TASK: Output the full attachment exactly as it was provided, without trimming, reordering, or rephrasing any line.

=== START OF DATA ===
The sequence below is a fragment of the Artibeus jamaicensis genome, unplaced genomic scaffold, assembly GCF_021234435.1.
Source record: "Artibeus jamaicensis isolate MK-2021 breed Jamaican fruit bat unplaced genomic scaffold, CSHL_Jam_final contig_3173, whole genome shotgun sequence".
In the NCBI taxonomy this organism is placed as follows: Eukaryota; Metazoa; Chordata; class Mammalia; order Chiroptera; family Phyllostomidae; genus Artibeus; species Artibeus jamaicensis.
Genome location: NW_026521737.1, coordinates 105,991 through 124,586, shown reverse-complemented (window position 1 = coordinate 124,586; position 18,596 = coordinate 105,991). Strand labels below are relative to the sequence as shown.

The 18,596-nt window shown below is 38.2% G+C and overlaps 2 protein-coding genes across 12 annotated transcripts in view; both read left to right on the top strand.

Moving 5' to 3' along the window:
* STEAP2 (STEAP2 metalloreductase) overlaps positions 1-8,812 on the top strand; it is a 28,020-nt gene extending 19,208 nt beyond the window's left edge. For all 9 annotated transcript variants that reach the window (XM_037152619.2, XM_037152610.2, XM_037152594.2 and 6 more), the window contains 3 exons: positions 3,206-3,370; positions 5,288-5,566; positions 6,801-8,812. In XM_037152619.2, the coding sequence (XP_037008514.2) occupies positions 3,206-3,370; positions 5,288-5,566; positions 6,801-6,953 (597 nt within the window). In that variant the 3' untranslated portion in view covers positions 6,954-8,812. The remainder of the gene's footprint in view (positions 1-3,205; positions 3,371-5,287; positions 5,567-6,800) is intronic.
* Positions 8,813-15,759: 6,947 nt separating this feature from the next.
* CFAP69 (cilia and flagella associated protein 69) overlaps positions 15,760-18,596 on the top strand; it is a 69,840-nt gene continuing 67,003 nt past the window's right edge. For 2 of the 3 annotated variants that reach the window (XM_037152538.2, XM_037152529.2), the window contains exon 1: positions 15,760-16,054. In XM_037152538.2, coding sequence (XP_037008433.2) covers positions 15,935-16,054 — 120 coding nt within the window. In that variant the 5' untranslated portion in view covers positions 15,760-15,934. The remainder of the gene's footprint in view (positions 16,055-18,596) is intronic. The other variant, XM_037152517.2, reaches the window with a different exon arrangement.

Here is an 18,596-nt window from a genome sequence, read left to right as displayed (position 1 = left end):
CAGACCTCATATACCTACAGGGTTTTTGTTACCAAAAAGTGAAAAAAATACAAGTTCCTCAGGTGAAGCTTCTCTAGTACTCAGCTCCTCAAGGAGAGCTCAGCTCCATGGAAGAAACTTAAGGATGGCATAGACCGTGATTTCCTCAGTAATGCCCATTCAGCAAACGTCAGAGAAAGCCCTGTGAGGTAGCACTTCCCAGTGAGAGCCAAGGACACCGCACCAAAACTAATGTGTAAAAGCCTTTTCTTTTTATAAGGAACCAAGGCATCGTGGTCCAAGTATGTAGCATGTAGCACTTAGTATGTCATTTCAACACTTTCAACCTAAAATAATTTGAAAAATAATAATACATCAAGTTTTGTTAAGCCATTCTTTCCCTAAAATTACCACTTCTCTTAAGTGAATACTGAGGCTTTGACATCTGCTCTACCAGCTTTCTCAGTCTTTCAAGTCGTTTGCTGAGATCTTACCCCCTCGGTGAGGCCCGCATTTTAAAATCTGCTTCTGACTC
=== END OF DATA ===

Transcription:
The sequence below is a fragment of the Artibeus jamaicensis genome, unplaced genomic scaffold, assembly GCF_021234435.1.
Source record: "Artibeus jamaicensis isolate MK-2021 breed Jamaican fruit bat unplaced genomic scaffold, CSHL_Jam_final contig_3173, whole genome shotgun sequence".
In the NCBI taxonomy this organism is placed as follows: Eukaryota; Metazoa; Chordata; class Mammalia; order Chiroptera; family Phyllostomidae; genus Artibeus; species Artibeus jamaicensis.
Genome location: NW_026521737.1, coordinates 105,991 through 124,586, shown reverse-complemented (window position 1 = coordinate 124,586; position 18,596 = coordinate 105,991). Strand labels below are relative to the sequence as shown.

The 18,596-nt window shown below is 38.2% G+C and overlaps 2 protein-coding genes across 12 annotated transcripts in view; both read left to right on the top strand.

Moving 5' to 3' along the window:
* STEAP2 (STEAP2 metalloreductase) overlaps positions 1-8,812 on the top strand; it is a 28,020-nt gene extending 19,208 nt beyond the window's left edge. For all 9 annotated transcript variants that reach the window (XM_037152619.2, XM_037152610.2, XM_037152594.2 and 6 more), the window contains 3 exons: positions 3,206-3,370; positions 5,288-5,566; positions 6,801-8,812. In XM_037152619.2, the coding sequence (XP_037008514.2) occupies positions 3,206-3,370; positions 5,288-5,566; positions 6,801-6,953 (597 nt within the window). In that variant the 3' untranslated portion in view covers positions 6,954-8,812. The remainder of the gene's footprint in view (positions 1-3,205; positions 3,371-5,287; positions 5,567-6,800) is intronic.
* Positions 8,813-15,759: 6,947 nt separating this feature from the next.
* CFAP69 (cilia and flagella associated protein 69) overlaps positions 15,760-18,596 on the top strand; it is a 69,840-nt gene continuing 67,003 nt past the window's right edge. For 2 of the 3 annotated variants that reach the window (XM_037152538.2, XM_037152529.2), the window contains exon 1: positions 15,760-16,054. In XM_037152538.2, coding sequence (XP_037008433.2) covers positions 15,935-16,054 — 120 coding nt within the window. In that variant the 5' untranslated portion in view covers positions 15,760-15,934. The remainder of the gene's footprint in view (positions 16,055-18,596) is intronic. The other variant, XM_037152517.2, reaches the window with a different exon arrangement.

Here is an 18,596-nt window from a genome sequence, read left to right as displayed (position 1 = left end):
CAGACCTCATATACCTACAGGGTTTTTGTTACCAAAAAGTGAAAAAAATACAAGTTCCTCAGGTGAAGCTTCTCTAGTACTCAGCTCCTCAAGGAGAGCTCAGCTCCATGGAAGAAACTTAAGGATGGCATAGACCGTGATTTCCTCAGTAATGCCCATTCAGCAAACGTCAGAGAAAGCCCTGTGAGGTAGCACTTCCCAGTGAGAGCCAAGGACACCGCACCAAAACTAATGTGTAAAAGCCTTTTCTTTTTATAAGGAACCAAGGCATCGTGGTCCAAGTATGTAGCATGTAGCACTTAGTATGTCATTTCAACACTTTCAACCTAAAATAATTTGAAAAATAATAATACATCAAGTTTTGTTAAGCCATTCTTTCCCTAAAATTACCACTTCTCTTAAGTGAATACTGAGGCTTTGACATCTGCTCTACCAGCTTTCTCAGTCTTTCAAGTCGTTTGCTGAGATCTTACCCCCTCGGTGAGGCCCGCATTTTAAAATCTGCTTCTGACTC